But the principal investigator of REDUCE-IT, Deepak Bhatt, MD (Brigham and Women’s Hospital, Boston), pushed back on the critiques of his trial. To TCTMD, he highlighted the differences between the fish oil formulations used in the two trials. Icosapent ethyl, used in REDUCE-IT, is a purified form of eicosapentaenoic acid (EPA), whereas Epanova, used in STRENGTH, is a mixture of EPA and docosahexaenoic acid (DHA). Research has shown that EPA stabilizes cell membranes and DHA destabilizes them, meaning that the DHA in Epanova could have counteracted the beneficial effects of the EPA, explaining the discrepant trial results, Bhatt said.

“All omega-3 fatty acids aren’t created equal. They have different physiochemical properties, different biochemical properties, and therefore could have different effects on human health in different situations.” Even if skeptics aren’t convinced by that argument, he added, they should remember that there was an earlier trial of icosapent ethyl, albeit at a lower dose, that also showed a significant reduction in cardiovascular events. In the JELIS trial, treatment reduced major coronary events by a relative 19%.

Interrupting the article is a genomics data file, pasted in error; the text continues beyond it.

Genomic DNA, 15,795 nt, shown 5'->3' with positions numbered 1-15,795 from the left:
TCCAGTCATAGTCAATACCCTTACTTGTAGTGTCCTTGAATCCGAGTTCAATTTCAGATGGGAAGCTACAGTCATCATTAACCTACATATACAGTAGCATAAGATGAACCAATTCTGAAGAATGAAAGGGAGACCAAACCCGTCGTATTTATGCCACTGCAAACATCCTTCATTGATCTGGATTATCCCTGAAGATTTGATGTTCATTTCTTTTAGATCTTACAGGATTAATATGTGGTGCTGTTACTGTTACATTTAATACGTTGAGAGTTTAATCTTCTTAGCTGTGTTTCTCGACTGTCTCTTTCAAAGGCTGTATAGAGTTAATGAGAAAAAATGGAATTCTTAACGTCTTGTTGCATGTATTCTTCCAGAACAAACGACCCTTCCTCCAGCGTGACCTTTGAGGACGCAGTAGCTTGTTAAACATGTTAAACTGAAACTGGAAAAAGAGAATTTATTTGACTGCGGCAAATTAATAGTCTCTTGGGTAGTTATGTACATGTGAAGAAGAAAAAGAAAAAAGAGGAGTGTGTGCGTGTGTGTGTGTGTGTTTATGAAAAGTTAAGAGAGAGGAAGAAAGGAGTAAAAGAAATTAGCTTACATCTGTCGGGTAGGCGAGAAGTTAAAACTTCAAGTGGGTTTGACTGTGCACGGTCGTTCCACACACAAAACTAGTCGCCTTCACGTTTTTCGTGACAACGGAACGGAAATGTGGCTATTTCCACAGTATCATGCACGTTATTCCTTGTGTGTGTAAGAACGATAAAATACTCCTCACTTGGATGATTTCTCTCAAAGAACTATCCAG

“For cardiovascular prevention and treatment, I think the REDUCE-IT executive committee and leadership team remain confident that the results are quite robust and strong,” Bhatt said.

The Futility of STRENGTH

STRENGTH, conducted at 686 sites in 22 countries, enrolled 13,078 statin-treated patients with or at high risk for CVD who had elevated triglycerides (180 to 500 mg/dL) and low HDL cholesterol (< 42 mg/dL for men and < 47 mg/dL for women). The participants were randomized to corn oil placebo or Epanova, a carboxylic acid formulation of omega-3 fatty acids combining EPA and DHA given at a dose of 4 g/day. That formulation is very well absorbed, providing high levels of EPA and modest levels of DHA, Nissen said.

Active treatment was associated with a 268.8% increase in median plasma EPA levels—from 21.0 μg/mL at baseline to 89.6 μg/mL at 1 year. That was accompanied by a 19% decline in triglycerides (from 239 to 191 mg/dL) and a 20% reduction in hsCRP (from 2.13 to 1.69 mg/L).

Through a median follow-up of 42.0 months, however, Epanova did not reduce the risk of CV death, MI, coronary revascularization, or hospitalization for unstable angina, the primary composite endpoint (12.0% vs 12.2%; HR 0.99; 95% CI 0.90-1.09). That’s the same primary endpoint as in REDUCE-IT.